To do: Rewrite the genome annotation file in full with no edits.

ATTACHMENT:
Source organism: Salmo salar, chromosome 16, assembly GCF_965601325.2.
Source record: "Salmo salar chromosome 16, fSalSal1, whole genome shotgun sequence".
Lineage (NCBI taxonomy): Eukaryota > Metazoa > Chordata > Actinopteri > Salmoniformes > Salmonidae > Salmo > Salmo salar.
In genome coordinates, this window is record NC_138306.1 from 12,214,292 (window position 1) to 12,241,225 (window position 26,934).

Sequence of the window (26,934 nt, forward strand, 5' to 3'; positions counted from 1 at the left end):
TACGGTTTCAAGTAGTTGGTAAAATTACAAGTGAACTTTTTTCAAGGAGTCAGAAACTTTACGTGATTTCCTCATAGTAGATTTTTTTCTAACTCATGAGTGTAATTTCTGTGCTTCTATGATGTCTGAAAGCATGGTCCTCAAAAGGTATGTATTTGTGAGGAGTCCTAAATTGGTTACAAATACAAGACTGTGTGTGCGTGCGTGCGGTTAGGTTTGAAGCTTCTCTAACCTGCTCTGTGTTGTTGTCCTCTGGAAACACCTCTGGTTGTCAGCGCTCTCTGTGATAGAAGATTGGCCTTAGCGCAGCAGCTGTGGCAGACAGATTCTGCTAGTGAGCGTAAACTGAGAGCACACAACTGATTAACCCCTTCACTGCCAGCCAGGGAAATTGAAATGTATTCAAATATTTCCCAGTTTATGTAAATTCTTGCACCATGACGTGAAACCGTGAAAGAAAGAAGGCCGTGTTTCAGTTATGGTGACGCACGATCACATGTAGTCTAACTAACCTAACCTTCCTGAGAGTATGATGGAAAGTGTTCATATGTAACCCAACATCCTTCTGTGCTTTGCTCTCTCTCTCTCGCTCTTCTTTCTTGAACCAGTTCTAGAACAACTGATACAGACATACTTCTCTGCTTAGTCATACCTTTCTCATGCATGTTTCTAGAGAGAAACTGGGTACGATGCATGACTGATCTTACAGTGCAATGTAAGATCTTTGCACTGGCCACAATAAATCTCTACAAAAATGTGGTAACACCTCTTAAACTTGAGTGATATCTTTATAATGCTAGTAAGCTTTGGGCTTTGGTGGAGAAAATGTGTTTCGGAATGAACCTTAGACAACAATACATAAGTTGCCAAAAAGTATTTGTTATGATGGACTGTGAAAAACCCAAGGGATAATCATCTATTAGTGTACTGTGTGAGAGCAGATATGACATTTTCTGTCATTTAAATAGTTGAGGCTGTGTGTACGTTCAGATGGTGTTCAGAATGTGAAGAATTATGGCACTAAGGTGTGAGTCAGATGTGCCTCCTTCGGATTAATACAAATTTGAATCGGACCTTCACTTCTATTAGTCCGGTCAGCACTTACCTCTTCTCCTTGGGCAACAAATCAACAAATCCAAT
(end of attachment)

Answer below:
Source organism: Salmo salar, chromosome 16, assembly GCF_965601325.2.
Source record: "Salmo salar chromosome 16, fSalSal1, whole genome shotgun sequence".
Lineage (NCBI taxonomy): Eukaryota > Metazoa > Chordata > Actinopteri > Salmoniformes > Salmonidae > Salmo > Salmo salar.
In genome coordinates, this window is record NC_138306.1 from 12,214,292 (window position 1) to 12,241,225 (window position 26,934).

Sequence of the window (26,934 nt, forward strand, 5' to 3'; positions counted from 1 at the left end):
TACGGTTTCAAGTAGTTGGTAAAATTACAAGTGAACTTTTTTCAAGGAGTCAGAAACTTTACGTGATTTCCTCATAGTAGATTTTTTTCTAACTCATGAGTGTAATTTCTGTGCTTCTATGATGTCTGAAAGCATGGTCCTCAAAAGGTATGTATTTGTGAGGAGTCCTAAATTGGTTACAAATACAAGACTGTGTGTGCGTGCGTGCGGTTAGGTTTGAAGCTTCTCTAACCTGCTCTGTGTTGTTGTCCTCTGGAAACACCTCTGGTTGTCAGCGCTCTCTGTGATAGAAGATTGGCCTTAGCGCAGCAGCTGTGGCAGACAGATTCTGCTAGTGAGCGTAAACTGAGAGCACACAACTGATTAACCCCTTCACTGCCAGCCAGGGAAATTGAAATGTATTCAAATATTTCCCAGTTTATGTAAATTCTTGCACCATGACGTGAAACCGTGAAAGAAAGAAGGCCGTGTTTCAGTTATGGTGACGCACGATCACATGTAGTCTAACTAACCTAACCTTCCTGAGAGTATGATGGAAAGTGTTCATATGTAACCCAACATCCTTCTGTGCTTTGCTCTCTCTCTCTCGCTCTTCTTTCTTGAACCAGTTCTAGAACAACTGATACAGACATACTTCTCTGCTTAGTCATACCTTTCTCATGCATGTTTCTAGAGAGAAACTGGGTACGATGCATGACTGATCTTACAGTGCAATGTAAGATCTTTGCACTGGCCACAATAAATCTCTACAAAAATGTGGTAACACCTCTTAAACTTGAGTGATATCTTTATAATGCTAGTAAGCTTTGGGCTTTGGTGGAGAAAATGTGTTTCGGAATGAACCTTAGACAACAATACATAAGTTGCCAAAAAGTATTTGTTATGATGGACTGTGAAAAACCCAAGGGATAATCATCTATTAGTGTACTGTGTGAGAGCAGATATGACATTTTCTGTCATTTAAATAGTTGAGGCTGTGTGTACGTTCAGATGGTGTTCAGAATGTGAAGAATTATGGCACTAAGGTGTGAGTCAGATGTGCCTCCTTCGGATTAATACAAATTTGAATCGGACCTTCACTTCTATTAGTCCGGTCAGCACTTACCTCTTCTCCTTGGGCAACAAATCAACAAATCCAAT